There are times when you go to a gig to see a band/performer for the first time and walk away completely mind-blown at the enormity of what you have just witnessed. The Black Sea Carnys performance on Friday night was, for me, one of those moments.
Our paths had not crossed up until Friday night, often because I was either interstate shooting festivals, or clashing with other gigs I had pre-booked. However, this gig was one I had pencilled in. My interest had been piqued by some short sound bytes of the band that I had seen, and thought it imperative to get along and see them.
The band took to the stage, and from the get-go, the music was epic.
Their music was underpinned by a monolithic, and metronomic rhythm as laid down by Alex Thomsen (bass) and Ivan ‘Moose’ Johnston (drums). Harry Wass (guitar) overlaid this with his dual amplifier set-up and large array of effects pedals to create a ‘wall of sound’ from the lone guitar (a classic Gretsch) not too dissimilar to how bands like The Cure sound on many of their darker, album tracks. To top this all off, Tim Davies provided great colour with his ethereal vocal stylings.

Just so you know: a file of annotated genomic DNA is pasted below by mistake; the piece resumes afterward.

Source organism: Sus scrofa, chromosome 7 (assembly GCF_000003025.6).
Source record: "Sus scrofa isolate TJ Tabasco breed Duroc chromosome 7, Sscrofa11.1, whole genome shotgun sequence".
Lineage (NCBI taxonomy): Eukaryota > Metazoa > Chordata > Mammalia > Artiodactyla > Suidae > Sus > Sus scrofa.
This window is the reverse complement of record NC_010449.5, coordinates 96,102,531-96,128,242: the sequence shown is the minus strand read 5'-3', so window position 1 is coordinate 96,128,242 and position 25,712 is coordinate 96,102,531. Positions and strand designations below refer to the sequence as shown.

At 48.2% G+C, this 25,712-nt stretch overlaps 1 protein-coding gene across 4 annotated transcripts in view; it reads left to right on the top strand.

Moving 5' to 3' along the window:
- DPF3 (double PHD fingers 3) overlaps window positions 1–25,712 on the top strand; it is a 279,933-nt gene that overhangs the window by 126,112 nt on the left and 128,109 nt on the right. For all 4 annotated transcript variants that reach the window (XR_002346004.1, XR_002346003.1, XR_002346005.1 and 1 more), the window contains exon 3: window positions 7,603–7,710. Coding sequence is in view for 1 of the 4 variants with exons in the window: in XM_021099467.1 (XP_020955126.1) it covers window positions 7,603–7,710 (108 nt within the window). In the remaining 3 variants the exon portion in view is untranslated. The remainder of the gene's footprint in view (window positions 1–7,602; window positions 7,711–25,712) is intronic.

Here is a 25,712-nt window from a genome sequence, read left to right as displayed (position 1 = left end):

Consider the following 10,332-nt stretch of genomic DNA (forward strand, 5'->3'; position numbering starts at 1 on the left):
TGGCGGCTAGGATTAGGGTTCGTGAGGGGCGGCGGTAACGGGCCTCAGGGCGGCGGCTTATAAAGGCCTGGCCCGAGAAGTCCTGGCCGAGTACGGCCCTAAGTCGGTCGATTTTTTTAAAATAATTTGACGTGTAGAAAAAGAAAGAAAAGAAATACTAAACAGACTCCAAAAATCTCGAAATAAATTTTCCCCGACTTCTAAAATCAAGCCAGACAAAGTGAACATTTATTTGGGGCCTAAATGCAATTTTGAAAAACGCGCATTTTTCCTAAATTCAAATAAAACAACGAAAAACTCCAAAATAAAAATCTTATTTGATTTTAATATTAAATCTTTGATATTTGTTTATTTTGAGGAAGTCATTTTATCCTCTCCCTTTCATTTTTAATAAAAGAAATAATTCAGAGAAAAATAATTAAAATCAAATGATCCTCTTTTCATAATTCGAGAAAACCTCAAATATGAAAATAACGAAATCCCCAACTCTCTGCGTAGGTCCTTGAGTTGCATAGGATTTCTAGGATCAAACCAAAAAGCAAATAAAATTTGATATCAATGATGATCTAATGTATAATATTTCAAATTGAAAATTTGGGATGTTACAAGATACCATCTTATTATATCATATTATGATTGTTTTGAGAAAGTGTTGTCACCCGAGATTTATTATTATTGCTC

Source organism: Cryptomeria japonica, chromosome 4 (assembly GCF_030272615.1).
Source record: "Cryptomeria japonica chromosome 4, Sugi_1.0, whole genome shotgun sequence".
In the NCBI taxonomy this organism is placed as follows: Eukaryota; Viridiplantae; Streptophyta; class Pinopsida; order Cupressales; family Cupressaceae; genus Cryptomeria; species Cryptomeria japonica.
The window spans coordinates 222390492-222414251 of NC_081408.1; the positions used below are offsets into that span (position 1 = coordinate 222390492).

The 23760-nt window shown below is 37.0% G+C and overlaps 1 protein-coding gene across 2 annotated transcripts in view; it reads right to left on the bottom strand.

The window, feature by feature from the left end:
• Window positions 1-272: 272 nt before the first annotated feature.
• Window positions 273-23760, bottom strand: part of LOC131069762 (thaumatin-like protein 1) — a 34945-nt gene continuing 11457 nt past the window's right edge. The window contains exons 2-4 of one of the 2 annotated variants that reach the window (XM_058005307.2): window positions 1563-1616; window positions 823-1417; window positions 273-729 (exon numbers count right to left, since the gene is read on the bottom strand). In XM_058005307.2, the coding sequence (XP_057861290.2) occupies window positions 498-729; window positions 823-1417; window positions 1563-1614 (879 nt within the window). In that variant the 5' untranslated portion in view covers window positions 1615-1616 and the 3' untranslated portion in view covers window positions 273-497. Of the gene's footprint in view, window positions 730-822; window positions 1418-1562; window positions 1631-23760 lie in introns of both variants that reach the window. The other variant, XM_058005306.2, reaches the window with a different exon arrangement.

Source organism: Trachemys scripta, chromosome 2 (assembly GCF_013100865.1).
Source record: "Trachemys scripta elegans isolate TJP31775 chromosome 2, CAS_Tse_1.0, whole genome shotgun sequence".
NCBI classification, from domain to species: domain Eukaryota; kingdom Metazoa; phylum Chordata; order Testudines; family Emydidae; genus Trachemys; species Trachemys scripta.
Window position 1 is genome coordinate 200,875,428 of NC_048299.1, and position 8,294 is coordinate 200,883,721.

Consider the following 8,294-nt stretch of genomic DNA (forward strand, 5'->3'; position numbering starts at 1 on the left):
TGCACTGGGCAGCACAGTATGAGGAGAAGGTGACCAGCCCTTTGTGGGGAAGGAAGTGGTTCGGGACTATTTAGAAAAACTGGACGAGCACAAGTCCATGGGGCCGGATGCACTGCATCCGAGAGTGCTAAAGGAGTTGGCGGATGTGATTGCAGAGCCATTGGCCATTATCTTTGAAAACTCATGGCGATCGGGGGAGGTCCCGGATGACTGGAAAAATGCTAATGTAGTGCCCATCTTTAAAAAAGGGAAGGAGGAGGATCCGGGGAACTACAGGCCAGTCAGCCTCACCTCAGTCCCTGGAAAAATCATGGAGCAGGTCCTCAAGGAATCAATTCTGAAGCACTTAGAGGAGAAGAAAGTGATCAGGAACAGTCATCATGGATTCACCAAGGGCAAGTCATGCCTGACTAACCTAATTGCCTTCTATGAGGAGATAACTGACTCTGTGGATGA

The music is big, and it is at times dark, but is punctuated with a clarity which maintains a sense of light amongst the gloom. Blending classic rock with blues-rock, psychedelic rock, industrial and progressive rock, this performance was a wonderfully visceral experience, filling one’s senses to near overload.
There were snippets of the majestic delivery of classic vocalists such as Jim Morrison (The Doors) and Jeff Martin (The Tea Party) in Davies’ vocals, with the underlying music taking elements of Killing Joke, The Tea Party and even the likes of Bauhaus to create a pervasive cinematic ‘film-noir’ grandeur, a facet which was further enhanced by a video backdrop with dark and somewhat mystical imagery that played on a large screen alongside the band (and one would assume behind the band in other venues where this may be an option).
Black Sea Carnys are not derivative, however. Their music is highly original and authentic, and on this night, the band played two new songs that they have been developing in recent times (set-list pictured above).
To say that I was mesmerized by Black Sea Carnys would be a gross understatement. If this performance is anything to go by, I most certainly look forward to seeing the road that this band travel from here, as this is seriously, rock and roll on a grand scale.
All band images: ©fullonrockphotography/Andrew Fuller